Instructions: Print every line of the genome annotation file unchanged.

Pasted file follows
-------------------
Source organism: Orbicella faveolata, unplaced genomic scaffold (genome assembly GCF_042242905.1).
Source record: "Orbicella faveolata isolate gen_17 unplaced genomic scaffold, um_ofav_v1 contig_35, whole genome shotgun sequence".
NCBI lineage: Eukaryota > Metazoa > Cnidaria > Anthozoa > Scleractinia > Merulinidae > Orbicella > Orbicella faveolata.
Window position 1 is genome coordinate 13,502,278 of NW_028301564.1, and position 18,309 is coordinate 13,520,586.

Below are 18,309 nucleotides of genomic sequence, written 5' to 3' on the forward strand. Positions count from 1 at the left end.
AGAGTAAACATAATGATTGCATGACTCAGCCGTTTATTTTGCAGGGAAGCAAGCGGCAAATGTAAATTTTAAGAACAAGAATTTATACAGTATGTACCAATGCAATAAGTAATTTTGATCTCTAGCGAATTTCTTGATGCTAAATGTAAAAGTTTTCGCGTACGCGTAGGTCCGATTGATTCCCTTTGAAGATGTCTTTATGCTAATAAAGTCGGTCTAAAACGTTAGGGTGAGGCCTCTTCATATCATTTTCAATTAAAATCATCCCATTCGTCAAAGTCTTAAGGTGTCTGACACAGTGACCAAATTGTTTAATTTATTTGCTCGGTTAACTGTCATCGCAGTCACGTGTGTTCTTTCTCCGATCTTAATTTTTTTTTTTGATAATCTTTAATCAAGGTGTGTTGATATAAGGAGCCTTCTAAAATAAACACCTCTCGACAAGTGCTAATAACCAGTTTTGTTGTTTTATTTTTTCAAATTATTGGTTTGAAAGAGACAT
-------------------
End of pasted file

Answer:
Source organism: Orbicella faveolata, unplaced genomic scaffold (genome assembly GCF_042242905.1).
Source record: "Orbicella faveolata isolate gen_17 unplaced genomic scaffold, um_ofav_v1 contig_35, whole genome shotgun sequence".
NCBI lineage: Eukaryota > Metazoa > Cnidaria > Anthozoa > Scleractinia > Merulinidae > Orbicella > Orbicella faveolata.
Window position 1 is genome coordinate 13,502,278 of NW_028301564.1, and position 18,309 is coordinate 13,520,586.

Below are 18,309 nucleotides of genomic sequence, written 5' to 3' on the forward strand. Positions count from 1 at the left end.
AGAGTAAACATAATGATTGCATGACTCAGCCGTTTATTTTGCAGGGAAGCAAGCGGCAAATGTAAATTTTAAGAACAAGAATTTATACAGTATGTACCAATGCAATAAGTAATTTTGATCTCTAGCGAATTTCTTGATGCTAAATGTAAAAGTTTTCGCGTACGCGTAGGTCCGATTGATTCCCTTTGAAGATGTCTTTATGCTAATAAAGTCGGTCTAAAACGTTAGGGTGAGGCCTCTTCATATCATTTTCAATTAAAATCATCCCATTCGTCAAAGTCTTAAGGTGTCTGACACAGTGACCAAATTGTTTAATTTATTTGCTCGGTTAACTGTCATCGCAGTCACGTGTGTTCTTTCTCCGATCTTAATTTTTTTTTTTGATAATCTTTAATCAAGGTGTGTTGATATAAGGAGCCTTCTAAAATAAACACCTCTCGACAAGTGCTAATAACCAGTTTTGTTGTTTTATTTTTTCAAATTATTGGTTTGAAAGAGACAT